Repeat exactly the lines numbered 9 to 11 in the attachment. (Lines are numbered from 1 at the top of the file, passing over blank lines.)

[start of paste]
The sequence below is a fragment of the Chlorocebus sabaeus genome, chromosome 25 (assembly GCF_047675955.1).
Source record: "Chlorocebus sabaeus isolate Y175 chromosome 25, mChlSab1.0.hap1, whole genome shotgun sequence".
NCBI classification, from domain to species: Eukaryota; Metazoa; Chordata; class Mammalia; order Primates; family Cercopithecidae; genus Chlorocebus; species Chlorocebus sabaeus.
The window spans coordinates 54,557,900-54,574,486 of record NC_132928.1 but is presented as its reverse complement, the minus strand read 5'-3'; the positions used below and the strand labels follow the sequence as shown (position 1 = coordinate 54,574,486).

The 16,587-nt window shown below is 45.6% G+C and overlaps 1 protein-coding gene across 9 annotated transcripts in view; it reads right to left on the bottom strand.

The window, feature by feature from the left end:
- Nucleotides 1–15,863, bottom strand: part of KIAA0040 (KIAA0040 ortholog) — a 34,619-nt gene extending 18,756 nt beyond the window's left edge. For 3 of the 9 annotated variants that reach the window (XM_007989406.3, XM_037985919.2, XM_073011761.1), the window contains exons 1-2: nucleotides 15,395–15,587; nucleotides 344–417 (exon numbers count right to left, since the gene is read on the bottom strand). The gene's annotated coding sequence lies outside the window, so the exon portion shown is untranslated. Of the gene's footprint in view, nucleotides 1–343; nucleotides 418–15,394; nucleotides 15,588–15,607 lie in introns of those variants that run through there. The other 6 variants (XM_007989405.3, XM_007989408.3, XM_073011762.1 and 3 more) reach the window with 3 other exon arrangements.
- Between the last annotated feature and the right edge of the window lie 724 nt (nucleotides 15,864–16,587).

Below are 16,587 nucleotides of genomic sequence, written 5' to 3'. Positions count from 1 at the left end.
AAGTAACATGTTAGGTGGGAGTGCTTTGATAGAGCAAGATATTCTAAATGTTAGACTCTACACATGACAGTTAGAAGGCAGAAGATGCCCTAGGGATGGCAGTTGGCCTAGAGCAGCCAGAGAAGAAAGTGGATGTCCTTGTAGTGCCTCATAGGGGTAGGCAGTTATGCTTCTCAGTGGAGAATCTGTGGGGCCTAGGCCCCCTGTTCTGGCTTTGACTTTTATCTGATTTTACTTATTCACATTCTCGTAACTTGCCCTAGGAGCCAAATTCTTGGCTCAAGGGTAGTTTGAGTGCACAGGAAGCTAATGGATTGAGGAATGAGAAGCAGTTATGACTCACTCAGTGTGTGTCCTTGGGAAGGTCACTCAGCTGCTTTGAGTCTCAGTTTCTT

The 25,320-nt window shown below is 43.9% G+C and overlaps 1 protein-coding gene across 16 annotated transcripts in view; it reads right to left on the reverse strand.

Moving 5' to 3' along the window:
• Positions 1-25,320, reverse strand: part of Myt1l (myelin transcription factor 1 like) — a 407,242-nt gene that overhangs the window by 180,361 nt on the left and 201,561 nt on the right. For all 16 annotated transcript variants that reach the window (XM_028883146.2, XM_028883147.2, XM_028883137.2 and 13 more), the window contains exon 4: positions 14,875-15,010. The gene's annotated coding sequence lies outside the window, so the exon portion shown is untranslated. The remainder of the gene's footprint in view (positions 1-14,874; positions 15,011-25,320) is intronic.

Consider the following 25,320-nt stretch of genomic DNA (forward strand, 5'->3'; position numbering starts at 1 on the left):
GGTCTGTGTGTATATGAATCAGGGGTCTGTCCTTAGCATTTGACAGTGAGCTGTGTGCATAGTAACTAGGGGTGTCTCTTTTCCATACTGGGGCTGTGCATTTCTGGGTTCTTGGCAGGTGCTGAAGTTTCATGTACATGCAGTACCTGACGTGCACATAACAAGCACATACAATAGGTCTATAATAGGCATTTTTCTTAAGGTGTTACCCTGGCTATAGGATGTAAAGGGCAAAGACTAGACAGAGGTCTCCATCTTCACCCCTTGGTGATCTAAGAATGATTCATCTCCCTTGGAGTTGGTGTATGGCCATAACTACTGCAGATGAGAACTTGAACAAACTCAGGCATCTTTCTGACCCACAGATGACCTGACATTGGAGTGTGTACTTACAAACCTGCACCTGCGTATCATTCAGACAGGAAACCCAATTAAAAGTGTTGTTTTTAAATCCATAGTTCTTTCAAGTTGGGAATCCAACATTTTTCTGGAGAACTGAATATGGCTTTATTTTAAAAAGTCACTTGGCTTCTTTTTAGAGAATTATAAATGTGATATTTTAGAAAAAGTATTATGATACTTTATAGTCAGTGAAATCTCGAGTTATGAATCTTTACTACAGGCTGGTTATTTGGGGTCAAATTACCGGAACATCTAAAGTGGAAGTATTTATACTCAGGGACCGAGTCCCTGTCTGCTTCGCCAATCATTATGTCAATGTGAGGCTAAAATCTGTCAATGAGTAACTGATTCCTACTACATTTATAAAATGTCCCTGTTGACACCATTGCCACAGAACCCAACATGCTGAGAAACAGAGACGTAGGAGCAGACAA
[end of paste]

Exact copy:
Below are 16,587 nucleotides of genomic sequence, written 5' to 3'. Positions count from 1 at the left end.
AAGTAACATGTTAGGTGGGAGTGCTTTGATAGAGCAAGATATTCTAAATGTTAGACTCTACACATGACAGTTAGAAGGCAGAAGATGCCCTAGGGATGGCAGTTGGCCTAGAGCAGCCAGAGAAGAAAGTGGATGTCCTTGTAGTGCCTCATAGGGGTAGGCAGTTATGCTTCTCAGTGGAGAATCTGTGGGGCCTAGGCCCCCTGTTCTGGCTTTGACTTTTATCTGATTTTACTTATTCACATTCTCGTAACTTGCCCTAGGAGCCAAATTCTTGGCTCAAGGGTAGTTTGAGTGCACAGGAAGCTAATGGATTGAGGAATGAGAAGCAGTTATGACTCACTCAGTGTGTGTCCTTGGGAAGGTCACTCAGCTGCTTTGAGTCTCAGTTTCTT

The 25,320-nt window shown below is 43.9% G+C and overlaps 1 protein-coding gene across 16 annotated transcripts in view; it reads right to left on the reverse strand.